You might have battled queues, delays and cancellations while you travelled over the holiday weekend, but be grateful you’re travelling in 2015 when travel time is measured in hours—rather than in days, the metric used in this 1914 map.
The nuclear bomb, that devastatingly powerful world killer of a weapon, has been around for 70 years. The first nuclear bomb—Trinity—was detonated in a test in New Mexico in 1945, a month later the US Army dropped nukes on Hiroshima and Nagasaki and the world was never the same. Here’s an interesting visualization…
Ever wondered just how full the skies are? This real-time 3D map shows you objects currently in Earth orbit — from satellites and rocket bodies to good old space debris. It’s pretty busy up there.
Here’s a really fun map that plots out where UFO sightings are seen the most across the US of A. Made by John Nelson of IDV Solutions, it shows where sightings are seen the most in relation to the area’s population, compares the popularity of different types of shapes of UFO across the years (1970’s had disk shaped,…
Via Natural Resources Canada comes a gorgeously detailed geological map of the Arctic, served up hot and fresh for all your wallpaper needs.
21 days. That's the time it will take to complete the largest train journey in the world. 6,200 miles (9977 kilometers) from Yiwu, China, to Madrid, Spain. It's part of the New Silk Road, a Chinese project to gain control over transcontinental cargo transportation between Asia and Europe.
Here's a fascinating map that reveals how each country defines the idea of camouflage for their military. Of course, different branches of the military have different camo needs but this map, created by a Reddit user, draws out the broad strokes.
As usual, xkcd wins the internet with another brilliant scientific visualization: All the solid surfaces (the planetary, moon, and asteroid crusts) in the Solar System stitched together as if it all were a seamless flat map. It's fascinating to see it all from this simple perspective.
Curious about just how many meteoroids are streaking through the sky above you? Wonder no more with this realtime map generator that shows you exactly how to find them.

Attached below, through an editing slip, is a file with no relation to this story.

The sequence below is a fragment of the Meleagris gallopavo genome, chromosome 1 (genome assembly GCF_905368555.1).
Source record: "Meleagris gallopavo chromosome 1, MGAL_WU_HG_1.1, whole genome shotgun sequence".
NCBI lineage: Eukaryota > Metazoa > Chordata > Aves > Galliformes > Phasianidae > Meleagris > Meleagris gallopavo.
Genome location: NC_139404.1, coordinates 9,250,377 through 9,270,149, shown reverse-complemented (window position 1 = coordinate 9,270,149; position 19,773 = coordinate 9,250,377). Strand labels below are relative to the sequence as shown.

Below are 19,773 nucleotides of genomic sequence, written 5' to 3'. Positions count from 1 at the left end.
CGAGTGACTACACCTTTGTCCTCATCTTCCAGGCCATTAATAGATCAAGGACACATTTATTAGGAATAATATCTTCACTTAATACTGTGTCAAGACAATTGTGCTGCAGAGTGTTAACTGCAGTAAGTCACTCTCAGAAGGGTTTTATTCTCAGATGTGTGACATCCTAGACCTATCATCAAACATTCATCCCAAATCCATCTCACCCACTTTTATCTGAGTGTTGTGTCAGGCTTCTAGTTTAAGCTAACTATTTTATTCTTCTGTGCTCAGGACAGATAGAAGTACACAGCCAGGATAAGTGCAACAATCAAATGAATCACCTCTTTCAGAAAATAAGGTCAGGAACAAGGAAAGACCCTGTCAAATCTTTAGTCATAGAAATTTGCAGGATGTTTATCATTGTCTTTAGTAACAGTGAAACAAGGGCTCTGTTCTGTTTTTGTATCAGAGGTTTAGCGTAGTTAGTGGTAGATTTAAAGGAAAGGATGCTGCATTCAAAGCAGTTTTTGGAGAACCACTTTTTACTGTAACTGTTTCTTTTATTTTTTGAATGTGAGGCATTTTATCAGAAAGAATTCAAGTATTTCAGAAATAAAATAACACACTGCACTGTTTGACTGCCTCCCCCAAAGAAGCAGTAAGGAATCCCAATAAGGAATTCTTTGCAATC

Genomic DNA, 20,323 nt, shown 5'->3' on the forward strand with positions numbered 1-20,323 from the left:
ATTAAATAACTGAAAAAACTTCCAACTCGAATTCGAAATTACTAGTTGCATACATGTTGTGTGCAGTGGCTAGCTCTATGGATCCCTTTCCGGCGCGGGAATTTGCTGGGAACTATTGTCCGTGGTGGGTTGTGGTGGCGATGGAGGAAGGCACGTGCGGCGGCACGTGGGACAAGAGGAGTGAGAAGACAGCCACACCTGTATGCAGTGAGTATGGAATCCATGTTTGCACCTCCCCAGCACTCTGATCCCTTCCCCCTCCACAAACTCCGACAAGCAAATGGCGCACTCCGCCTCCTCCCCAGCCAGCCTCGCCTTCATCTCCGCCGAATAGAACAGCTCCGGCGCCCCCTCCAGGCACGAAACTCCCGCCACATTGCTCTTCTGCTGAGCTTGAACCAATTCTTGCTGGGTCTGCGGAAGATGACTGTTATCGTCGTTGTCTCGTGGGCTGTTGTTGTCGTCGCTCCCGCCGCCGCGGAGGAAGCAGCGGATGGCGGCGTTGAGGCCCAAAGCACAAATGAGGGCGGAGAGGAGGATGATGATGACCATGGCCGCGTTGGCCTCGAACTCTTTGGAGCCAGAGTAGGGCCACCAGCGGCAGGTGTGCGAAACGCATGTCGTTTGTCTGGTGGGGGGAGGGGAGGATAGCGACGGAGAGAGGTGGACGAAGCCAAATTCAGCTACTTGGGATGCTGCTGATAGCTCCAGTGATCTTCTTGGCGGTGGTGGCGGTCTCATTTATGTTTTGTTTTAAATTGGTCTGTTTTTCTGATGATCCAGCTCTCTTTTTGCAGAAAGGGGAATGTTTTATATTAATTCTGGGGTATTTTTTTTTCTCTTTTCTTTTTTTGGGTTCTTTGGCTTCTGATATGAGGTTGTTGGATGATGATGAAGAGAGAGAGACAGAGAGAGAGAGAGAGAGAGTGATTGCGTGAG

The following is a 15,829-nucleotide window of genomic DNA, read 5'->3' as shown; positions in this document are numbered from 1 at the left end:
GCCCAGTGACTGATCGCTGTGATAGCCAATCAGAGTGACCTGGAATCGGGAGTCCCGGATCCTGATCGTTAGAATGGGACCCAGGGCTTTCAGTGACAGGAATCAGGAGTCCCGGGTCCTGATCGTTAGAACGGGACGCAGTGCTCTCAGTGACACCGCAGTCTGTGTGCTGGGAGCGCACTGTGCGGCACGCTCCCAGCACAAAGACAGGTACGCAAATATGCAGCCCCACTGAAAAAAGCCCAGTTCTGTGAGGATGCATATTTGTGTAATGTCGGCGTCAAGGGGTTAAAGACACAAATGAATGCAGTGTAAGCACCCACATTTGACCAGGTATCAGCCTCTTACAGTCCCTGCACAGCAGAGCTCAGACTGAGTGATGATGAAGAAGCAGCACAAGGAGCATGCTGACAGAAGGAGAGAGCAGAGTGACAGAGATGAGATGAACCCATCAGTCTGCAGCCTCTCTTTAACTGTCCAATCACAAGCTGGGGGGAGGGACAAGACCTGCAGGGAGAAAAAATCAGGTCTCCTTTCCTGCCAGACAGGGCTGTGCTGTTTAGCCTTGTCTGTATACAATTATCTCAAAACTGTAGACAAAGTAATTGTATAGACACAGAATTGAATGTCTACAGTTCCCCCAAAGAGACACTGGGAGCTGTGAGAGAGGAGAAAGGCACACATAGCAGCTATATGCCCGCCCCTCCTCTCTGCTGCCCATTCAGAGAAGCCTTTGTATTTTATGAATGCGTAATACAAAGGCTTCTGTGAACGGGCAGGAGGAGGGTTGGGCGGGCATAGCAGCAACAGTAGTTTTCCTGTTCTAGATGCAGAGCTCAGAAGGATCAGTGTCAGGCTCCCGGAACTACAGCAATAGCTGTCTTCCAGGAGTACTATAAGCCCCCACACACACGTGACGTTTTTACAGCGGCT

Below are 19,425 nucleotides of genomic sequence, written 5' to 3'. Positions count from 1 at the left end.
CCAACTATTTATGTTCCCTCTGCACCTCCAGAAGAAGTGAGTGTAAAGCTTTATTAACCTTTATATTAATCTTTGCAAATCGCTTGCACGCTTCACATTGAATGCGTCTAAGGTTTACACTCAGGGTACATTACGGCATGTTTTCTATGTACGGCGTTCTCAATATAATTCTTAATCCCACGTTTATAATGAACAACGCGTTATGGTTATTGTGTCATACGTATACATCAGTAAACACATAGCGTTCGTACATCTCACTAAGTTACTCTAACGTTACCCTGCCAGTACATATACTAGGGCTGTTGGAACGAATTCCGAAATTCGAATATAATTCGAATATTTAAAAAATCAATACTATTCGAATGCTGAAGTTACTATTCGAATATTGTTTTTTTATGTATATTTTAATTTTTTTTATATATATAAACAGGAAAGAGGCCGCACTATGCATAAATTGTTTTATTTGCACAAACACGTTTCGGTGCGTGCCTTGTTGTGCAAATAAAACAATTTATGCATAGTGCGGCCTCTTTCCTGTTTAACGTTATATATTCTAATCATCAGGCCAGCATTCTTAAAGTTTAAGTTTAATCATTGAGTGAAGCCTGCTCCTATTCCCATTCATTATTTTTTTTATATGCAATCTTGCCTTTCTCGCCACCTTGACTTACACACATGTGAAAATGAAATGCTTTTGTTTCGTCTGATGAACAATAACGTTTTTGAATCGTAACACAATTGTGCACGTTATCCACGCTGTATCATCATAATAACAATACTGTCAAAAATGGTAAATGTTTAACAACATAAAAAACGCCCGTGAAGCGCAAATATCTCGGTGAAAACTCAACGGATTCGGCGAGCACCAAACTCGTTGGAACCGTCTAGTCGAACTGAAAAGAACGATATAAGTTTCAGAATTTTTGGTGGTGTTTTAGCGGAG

There have been 26 asteroid impacts recorded from 2000 to 20013 by the Nuclear Test Ban Treaty Organization's infrasound detection network. Our friend Félix Pharand-Deschênes sent us this graphic showing the atmospheric impact points. It demonstrates that they're more common, and dangerous, than we would like to…
Enjoy this cool animated map that shows the formation of the United States, territory by territory, from its first incarnation to the incorporation of Hawaii on August 21, 1959. Make sure to click on expand to see it big.
At 2,197 meters (7,208 feet) the Krubera cave is the deepest on Earth. Located in the Arabika Massif, of the Western Caucasus in Abkhazia, Georgia, it extends for 13.432 kilometers (8,346 miles.) I would love to get inside, but I know the fear would paralyze me. I love to go through its complete (so far) map, though.
You may not be able to pilot your own personal spacecraft right into a crater on the Moon yet, but this complete interactive map from NASA of the moon's north pole — the largest, most complete map of the area ever created — is pretty close.
The world is vast and travel budgets finite, so looking for deforestation as it's happening all over the world is nigh impossible. That is, of course, unless you have an all seeing eye in the sky—and, hey, you know what, there are satellites orbiting over all of our heads right now. Global Forest Watch is a new, near…
They are home to your favorite stories, your favorite songs, your favorite characters. You know so much about the Disney movies that you grew up with and the Pixar movies you love now but do you know where they're all located? No worries, this map by artist Eowyn Smith will show you. England sure gets a lot of Disney…
It's no secret that subway maps are mere approximations of geography. Designed for maximum readability, they map the subway system onto stylized curves and evenly spaced stops. Still, the images of these familiar maps distorted by geographic accuracy are more striking than I even imagined.
Although medical science has advanced immeasurably in the last century, many preventable diseases still claim lives due to ineffective vaccination programs. This map shows when and where that happens.
We all have to poop, but how we deal with it changes with age. For babies, it's diapers. For the elderly, it's, well, adult diapers. And, for most of the rest of us, it's toilet paper.